Whether or not I like to admit this, accounting is a daily part of my life. Although I don’t often think about it, I use basic accounting skills in every aspect of my financial planning and budgeting. These skills help identify what I have, where it goes, and figure out where I would like it to go. Through this essay, I will analyze my family’s current financial situation and use this information to estimate our future financial stability, and if I will need to work after separating from the military, or if my family can afford for me to be a full time student and stay at home mom.
My initial decision to separate from the military was done purely from emotion. I had just returned to work from maternity leave, when a supervisor said some not so nice or appropriate things to me concerning my family planning. It was after this conversation that my husband and I decided that the military is no longer the job for me. We didn’t think about the financial burden that may occur from my separation, but knew that I could get a job elsewhere and we would figure out all the specifics as time went along. As the date of my separation quickly approaches, I am now realizing and focusing on the importance of my financial contributions and what may happen if I am unable to obtain a job soon after separating.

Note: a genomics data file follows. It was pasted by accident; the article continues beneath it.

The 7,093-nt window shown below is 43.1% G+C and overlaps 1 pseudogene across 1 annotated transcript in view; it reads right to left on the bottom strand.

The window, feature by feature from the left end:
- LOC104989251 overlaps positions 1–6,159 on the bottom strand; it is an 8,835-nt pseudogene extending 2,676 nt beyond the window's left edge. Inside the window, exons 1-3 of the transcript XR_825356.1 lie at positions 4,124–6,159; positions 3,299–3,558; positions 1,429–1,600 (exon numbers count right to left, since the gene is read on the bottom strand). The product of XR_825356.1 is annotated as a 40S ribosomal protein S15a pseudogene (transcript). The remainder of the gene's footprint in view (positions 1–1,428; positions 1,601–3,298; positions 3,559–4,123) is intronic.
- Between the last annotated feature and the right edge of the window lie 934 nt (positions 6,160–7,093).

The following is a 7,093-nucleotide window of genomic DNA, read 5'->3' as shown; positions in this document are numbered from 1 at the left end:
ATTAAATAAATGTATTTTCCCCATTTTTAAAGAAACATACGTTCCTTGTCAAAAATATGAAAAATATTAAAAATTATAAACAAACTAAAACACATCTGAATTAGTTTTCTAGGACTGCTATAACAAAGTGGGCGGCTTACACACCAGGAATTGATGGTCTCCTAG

In order to determine my family’s current financial position, I need to create a working budget. The first step in this process is to calculate how much money we earn each month after taxes. Using our pay stubs and bank statements I have determined our joint monthly income to be $8049.49. Next I will need to list and calculate our monthly expenses. After reviewing all of our bank statements, I have listed the following main categories: home, auto, utilities, food, personal, activities. Each main category contains several related expenses.